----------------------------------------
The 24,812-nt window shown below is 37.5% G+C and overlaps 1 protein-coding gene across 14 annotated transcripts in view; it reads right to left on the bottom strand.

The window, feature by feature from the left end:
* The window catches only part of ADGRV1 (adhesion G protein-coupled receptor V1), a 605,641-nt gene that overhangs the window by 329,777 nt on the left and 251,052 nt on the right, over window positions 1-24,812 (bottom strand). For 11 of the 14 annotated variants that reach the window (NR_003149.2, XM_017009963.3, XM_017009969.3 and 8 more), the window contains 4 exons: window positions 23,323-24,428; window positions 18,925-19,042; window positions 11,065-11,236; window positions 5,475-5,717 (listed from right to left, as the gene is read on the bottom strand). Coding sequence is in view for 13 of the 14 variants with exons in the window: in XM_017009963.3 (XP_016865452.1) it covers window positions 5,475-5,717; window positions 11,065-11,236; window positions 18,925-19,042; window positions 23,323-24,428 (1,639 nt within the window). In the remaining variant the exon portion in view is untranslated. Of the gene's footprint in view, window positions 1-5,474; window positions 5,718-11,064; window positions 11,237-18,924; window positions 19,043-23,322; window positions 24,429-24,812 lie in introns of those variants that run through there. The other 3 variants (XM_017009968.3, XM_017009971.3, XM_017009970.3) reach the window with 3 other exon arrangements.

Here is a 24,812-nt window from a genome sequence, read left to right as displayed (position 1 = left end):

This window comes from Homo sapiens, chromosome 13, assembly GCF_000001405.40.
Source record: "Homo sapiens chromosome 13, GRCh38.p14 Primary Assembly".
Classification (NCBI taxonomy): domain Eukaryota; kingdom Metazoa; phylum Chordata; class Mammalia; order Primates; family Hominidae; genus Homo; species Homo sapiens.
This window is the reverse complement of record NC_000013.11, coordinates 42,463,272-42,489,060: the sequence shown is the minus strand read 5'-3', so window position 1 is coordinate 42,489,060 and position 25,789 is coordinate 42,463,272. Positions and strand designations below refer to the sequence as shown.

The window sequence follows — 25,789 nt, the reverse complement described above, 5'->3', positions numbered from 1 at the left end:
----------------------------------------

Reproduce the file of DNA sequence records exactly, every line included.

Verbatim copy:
The 24,812-nt window shown below is 37.5% G+C and overlaps 1 protein-coding gene across 14 annotated transcripts in view; it reads right to left on the bottom strand.

The window, feature by feature from the left end:
* The window catches only part of ADGRV1 (adhesion G protein-coupled receptor V1), a 605,641-nt gene that overhangs the window by 329,777 nt on the left and 251,052 nt on the right, over window positions 1-24,812 (bottom strand). For 11 of the 14 annotated variants that reach the window (NR_003149.2, XM_017009963.3, XM_017009969.3 and 8 more), the window contains 4 exons: window positions 23,323-24,428; window positions 18,925-19,042; window positions 11,065-11,236; window positions 5,475-5,717 (listed from right to left, as the gene is read on the bottom strand). Coding sequence is in view for 13 of the 14 variants with exons in the window: in XM_017009963.3 (XP_016865452.1) it covers window positions 5,475-5,717; window positions 11,065-11,236; window positions 18,925-19,042; window positions 23,323-24,428 (1,639 nt within the window). In the remaining variant the exon portion in view is untranslated. Of the gene's footprint in view, window positions 1-5,474; window positions 5,718-11,064; window positions 11,237-18,924; window positions 19,043-23,322; window positions 24,429-24,812 lie in introns of those variants that run through there. The other 3 variants (XM_017009968.3, XM_017009971.3, XM_017009970.3) reach the window with 3 other exon arrangements.

Here is a 24,812-nt window from a genome sequence, read left to right as displayed (position 1 = left end):

This window comes from Homo sapiens, chromosome 13, assembly GCF_000001405.40.
Source record: "Homo sapiens chromosome 13, GRCh38.p14 Primary Assembly".
Classification (NCBI taxonomy): domain Eukaryota; kingdom Metazoa; phylum Chordata; class Mammalia; order Primates; family Hominidae; genus Homo; species Homo sapiens.
This window is the reverse complement of record NC_000013.11, coordinates 42,463,272-42,489,060: the sequence shown is the minus strand read 5'-3', so window position 1 is coordinate 42,489,060 and position 25,789 is coordinate 42,463,272. Positions and strand designations below refer to the sequence as shown.

The window sequence follows — 25,789 nt, the reverse complement described above, 5'->3', positions numbered from 1 at the left end: